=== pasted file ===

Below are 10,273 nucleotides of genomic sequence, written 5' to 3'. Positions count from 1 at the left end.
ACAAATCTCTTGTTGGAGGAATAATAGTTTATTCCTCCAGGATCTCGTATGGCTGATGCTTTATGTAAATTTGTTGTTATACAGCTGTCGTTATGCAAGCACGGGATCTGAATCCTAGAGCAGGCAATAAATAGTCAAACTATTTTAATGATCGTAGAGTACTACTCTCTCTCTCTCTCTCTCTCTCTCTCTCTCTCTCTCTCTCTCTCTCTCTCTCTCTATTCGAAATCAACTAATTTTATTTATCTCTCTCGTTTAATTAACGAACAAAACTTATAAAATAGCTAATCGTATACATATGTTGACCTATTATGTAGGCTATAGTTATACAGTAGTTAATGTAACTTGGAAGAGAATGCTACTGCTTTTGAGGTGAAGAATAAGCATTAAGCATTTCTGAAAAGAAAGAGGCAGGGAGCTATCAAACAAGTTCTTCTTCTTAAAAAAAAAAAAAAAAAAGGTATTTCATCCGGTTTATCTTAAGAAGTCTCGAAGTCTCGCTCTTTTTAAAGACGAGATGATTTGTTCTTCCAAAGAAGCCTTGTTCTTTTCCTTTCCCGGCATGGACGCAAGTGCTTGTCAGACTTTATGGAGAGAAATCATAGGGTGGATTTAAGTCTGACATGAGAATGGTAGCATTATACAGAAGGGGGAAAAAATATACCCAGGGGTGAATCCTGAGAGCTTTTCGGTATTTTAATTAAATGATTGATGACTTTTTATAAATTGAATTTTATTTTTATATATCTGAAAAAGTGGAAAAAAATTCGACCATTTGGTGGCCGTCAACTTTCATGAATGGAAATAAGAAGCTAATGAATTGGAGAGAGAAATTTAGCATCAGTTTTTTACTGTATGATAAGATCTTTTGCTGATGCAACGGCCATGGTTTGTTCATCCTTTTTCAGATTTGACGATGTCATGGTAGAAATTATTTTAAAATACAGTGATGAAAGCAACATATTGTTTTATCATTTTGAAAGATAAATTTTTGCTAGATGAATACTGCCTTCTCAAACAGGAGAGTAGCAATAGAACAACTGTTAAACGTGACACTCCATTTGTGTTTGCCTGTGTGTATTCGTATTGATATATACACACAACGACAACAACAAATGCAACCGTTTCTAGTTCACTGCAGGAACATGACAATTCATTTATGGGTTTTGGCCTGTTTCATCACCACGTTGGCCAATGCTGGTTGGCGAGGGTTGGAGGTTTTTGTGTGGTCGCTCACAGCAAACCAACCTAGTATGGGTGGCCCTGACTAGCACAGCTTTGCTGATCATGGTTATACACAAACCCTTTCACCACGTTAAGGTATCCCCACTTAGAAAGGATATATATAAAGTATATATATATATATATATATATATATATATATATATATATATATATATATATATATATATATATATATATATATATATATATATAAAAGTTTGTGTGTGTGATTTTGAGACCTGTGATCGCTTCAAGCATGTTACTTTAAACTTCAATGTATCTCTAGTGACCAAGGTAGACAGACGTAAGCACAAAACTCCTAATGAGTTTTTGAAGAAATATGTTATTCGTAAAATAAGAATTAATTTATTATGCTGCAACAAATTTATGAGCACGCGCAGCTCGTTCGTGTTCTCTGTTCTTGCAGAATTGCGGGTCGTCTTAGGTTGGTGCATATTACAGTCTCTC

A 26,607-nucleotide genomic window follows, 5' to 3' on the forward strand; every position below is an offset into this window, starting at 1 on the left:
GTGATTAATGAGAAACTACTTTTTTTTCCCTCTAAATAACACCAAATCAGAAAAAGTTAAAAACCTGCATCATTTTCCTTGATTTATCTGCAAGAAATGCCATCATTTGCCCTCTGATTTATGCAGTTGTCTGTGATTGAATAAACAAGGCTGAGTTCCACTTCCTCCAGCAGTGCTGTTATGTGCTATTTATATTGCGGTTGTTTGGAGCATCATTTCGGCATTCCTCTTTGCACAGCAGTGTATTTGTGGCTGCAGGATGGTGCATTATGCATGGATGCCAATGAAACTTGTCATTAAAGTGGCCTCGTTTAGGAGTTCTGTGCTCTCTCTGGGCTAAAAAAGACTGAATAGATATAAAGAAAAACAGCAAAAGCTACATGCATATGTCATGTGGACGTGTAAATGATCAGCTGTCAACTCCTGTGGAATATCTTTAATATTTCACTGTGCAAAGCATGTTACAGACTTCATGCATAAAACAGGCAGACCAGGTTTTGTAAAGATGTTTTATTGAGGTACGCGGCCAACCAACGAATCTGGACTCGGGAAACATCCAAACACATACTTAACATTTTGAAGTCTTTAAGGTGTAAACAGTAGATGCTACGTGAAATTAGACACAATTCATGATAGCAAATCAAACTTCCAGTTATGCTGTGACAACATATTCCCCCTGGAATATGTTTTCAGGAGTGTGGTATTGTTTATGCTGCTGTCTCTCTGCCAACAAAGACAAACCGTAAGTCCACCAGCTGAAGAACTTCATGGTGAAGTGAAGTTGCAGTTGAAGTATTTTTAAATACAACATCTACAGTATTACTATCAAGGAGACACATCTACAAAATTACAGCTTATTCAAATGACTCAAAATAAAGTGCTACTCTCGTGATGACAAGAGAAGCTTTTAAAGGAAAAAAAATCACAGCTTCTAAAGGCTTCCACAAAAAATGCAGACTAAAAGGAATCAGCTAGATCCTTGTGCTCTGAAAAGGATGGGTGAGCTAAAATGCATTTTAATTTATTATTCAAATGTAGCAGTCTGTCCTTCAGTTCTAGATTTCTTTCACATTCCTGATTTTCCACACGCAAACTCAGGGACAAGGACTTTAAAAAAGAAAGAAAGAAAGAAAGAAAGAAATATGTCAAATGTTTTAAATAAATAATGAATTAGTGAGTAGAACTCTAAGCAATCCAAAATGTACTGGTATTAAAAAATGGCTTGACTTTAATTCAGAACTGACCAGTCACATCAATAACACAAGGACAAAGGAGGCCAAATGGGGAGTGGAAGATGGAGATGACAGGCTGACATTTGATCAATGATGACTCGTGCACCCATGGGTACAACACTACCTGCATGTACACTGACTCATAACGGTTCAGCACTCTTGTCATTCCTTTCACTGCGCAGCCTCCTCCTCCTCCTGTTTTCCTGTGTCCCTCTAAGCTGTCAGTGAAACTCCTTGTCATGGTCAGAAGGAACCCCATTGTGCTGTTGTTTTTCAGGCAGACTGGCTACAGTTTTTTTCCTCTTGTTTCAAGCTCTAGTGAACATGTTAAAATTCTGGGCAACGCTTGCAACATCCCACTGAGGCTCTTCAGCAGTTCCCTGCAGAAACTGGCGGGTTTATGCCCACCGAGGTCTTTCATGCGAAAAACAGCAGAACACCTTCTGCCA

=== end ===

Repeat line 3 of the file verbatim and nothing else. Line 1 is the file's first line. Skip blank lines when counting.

A 26,607-nucleotide genomic window follows, 5' to 3' on the forward strand; every position below is an offset into this window, starting at 1 on the left: